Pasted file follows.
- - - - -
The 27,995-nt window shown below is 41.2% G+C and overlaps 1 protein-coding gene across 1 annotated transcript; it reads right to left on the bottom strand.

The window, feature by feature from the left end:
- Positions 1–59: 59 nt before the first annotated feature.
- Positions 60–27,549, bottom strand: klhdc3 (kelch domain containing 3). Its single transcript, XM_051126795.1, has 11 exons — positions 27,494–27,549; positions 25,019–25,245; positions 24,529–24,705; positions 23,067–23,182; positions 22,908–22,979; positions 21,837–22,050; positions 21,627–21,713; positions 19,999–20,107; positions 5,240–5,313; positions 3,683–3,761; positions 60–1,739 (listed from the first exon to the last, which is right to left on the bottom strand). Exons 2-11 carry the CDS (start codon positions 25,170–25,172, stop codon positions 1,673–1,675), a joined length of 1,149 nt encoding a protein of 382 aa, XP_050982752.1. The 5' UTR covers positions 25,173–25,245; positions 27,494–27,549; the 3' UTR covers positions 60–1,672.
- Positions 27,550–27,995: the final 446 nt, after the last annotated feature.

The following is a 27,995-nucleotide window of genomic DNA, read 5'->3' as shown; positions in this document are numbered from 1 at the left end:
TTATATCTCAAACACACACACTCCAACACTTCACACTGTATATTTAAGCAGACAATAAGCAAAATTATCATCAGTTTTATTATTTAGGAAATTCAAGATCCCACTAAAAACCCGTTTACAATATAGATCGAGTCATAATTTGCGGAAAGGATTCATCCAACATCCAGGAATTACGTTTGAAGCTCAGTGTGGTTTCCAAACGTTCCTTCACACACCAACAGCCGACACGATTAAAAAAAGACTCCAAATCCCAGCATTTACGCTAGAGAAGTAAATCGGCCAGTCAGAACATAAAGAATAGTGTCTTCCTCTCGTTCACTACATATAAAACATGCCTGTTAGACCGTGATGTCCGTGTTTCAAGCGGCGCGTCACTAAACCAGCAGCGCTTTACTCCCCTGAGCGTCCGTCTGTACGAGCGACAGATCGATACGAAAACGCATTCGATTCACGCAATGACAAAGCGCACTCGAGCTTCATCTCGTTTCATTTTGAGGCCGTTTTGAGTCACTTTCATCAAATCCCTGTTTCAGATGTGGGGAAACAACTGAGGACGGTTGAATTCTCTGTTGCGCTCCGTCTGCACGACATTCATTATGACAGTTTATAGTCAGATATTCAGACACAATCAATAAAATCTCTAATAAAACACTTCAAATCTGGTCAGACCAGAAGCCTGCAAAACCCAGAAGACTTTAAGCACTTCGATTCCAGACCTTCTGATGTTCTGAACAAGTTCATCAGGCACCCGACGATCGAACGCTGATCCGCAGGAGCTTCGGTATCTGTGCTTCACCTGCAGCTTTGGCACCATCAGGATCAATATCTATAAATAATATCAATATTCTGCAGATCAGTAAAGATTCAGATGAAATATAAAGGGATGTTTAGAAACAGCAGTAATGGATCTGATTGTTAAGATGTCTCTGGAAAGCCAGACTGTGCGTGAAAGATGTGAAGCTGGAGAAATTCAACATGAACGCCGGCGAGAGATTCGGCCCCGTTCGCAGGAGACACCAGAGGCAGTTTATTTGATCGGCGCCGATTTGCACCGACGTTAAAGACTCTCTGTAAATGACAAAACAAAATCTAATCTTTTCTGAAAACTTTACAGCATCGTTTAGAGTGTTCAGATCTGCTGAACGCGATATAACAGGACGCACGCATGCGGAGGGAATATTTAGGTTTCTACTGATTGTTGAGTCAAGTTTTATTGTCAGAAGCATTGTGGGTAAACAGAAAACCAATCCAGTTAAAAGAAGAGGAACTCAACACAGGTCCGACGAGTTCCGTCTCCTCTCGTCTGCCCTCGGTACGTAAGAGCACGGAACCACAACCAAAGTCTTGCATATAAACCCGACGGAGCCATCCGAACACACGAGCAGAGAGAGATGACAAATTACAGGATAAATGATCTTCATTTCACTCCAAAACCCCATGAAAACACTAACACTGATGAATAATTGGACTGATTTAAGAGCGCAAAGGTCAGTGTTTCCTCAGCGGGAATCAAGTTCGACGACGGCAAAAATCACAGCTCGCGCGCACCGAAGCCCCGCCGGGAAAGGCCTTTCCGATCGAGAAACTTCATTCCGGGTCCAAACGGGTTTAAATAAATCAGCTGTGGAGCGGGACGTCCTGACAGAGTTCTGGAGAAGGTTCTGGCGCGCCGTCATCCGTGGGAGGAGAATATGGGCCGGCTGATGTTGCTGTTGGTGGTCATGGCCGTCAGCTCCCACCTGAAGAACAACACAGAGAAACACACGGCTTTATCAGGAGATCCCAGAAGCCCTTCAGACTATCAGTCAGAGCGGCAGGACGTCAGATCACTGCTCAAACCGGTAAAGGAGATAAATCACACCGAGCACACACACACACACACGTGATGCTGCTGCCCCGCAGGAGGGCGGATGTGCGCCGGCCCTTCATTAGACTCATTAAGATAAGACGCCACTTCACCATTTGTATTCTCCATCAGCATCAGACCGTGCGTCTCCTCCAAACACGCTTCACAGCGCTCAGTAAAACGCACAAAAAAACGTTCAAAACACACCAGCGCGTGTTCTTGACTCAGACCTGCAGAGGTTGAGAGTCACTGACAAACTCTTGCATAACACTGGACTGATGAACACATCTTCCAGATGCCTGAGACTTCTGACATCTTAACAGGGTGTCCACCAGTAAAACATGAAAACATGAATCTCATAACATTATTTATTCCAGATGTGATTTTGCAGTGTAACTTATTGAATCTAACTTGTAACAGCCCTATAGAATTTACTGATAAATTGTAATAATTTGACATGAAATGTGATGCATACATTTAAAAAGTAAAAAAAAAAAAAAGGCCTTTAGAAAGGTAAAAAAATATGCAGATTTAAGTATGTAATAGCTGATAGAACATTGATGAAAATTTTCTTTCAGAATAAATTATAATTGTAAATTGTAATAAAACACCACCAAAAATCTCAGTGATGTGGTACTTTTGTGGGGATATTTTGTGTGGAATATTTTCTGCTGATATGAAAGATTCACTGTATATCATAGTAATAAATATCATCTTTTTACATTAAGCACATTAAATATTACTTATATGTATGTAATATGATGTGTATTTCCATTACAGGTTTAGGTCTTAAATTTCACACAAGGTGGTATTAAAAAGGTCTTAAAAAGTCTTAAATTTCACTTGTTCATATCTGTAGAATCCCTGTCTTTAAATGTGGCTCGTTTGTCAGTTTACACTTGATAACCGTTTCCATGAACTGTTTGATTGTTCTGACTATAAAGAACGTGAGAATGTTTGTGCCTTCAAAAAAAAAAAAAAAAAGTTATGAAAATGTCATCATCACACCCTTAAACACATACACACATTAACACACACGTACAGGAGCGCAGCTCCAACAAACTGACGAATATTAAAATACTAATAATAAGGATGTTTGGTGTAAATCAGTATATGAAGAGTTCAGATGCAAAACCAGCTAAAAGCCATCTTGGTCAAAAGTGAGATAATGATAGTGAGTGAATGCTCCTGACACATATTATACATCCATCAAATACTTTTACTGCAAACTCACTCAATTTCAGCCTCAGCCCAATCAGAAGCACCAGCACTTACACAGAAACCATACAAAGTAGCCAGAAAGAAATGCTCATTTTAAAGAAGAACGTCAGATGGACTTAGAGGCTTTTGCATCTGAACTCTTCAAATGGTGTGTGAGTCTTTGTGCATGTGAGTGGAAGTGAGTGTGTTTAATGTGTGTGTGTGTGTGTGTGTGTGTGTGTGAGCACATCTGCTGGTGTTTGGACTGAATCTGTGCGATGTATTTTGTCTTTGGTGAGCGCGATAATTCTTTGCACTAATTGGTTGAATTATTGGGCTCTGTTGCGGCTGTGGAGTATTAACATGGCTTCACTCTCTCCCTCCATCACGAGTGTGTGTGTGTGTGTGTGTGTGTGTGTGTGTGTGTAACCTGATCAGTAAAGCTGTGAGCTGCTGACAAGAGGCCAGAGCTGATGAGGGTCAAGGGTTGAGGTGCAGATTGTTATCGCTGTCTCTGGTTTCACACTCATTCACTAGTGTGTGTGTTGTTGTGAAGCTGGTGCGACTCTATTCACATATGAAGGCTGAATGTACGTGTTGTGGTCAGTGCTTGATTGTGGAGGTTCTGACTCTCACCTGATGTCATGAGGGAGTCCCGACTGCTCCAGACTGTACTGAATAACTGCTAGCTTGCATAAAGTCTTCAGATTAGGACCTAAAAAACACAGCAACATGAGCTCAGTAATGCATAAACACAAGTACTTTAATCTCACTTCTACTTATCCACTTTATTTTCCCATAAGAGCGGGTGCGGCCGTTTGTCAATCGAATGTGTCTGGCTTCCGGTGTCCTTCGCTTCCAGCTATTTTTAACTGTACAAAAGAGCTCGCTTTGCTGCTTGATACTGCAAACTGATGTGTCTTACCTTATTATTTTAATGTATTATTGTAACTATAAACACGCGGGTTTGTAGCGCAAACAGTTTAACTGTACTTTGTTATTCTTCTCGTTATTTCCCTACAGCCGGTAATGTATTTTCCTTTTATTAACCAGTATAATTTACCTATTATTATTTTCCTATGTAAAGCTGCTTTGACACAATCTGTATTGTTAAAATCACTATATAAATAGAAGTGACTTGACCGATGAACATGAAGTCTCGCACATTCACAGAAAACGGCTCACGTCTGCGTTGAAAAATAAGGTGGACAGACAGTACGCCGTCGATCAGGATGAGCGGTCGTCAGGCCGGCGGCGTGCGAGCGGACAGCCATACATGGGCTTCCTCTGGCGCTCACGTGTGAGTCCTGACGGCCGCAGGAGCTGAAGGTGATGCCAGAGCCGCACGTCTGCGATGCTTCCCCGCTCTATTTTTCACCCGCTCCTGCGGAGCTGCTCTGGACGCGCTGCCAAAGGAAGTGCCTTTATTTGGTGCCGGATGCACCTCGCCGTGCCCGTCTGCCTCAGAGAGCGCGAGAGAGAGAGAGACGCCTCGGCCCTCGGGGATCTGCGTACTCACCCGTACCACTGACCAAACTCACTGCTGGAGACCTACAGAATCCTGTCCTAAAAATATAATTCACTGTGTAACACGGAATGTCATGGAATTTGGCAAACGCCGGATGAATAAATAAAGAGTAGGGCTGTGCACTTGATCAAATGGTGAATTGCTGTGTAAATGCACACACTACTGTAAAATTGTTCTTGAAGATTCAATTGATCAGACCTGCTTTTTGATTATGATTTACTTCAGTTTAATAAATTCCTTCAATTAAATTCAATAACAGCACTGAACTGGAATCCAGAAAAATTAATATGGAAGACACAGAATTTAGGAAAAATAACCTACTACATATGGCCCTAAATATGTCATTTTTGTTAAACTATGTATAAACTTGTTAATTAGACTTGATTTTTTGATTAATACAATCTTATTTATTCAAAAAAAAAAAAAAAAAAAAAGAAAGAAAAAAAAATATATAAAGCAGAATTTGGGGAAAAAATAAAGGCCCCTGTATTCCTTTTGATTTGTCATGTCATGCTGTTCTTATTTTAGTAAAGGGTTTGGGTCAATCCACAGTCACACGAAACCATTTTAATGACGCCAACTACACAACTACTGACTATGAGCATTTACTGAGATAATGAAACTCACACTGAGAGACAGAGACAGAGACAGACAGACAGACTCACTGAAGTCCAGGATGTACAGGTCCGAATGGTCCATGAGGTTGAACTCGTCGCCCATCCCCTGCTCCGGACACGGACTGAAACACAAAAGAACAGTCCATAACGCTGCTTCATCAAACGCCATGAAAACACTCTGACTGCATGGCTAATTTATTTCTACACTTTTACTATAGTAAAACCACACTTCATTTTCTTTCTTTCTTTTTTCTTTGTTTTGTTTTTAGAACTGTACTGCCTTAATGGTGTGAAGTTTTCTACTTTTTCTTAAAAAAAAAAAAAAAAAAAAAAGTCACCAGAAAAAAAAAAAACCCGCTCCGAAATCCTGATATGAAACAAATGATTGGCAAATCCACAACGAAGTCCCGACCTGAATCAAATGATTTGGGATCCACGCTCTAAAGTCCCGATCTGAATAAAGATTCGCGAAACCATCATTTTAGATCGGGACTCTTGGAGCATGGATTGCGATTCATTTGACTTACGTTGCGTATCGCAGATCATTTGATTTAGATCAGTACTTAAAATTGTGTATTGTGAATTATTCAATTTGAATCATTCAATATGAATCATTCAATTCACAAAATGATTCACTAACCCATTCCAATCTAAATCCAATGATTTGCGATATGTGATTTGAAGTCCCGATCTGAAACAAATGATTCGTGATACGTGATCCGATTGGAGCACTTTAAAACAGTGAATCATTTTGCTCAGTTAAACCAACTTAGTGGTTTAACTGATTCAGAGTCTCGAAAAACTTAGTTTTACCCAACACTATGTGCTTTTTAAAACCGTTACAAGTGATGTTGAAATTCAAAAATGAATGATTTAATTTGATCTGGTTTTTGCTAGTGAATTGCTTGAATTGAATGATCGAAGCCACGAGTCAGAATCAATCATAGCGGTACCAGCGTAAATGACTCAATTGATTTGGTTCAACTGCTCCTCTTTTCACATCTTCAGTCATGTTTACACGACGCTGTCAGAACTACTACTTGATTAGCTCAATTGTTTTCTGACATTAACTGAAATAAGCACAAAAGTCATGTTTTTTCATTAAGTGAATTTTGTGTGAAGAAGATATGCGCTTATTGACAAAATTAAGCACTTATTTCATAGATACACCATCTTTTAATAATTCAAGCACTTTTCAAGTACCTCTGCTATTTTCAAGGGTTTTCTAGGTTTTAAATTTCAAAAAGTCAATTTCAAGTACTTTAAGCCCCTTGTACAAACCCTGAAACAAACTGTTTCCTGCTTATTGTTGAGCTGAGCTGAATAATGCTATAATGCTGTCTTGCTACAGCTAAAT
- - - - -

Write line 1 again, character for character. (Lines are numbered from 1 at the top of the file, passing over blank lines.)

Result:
The 27,995-nt window shown below is 41.2% G+C and overlaps 1 protein-coding gene across 1 annotated transcript; it reads right to left on the bottom strand.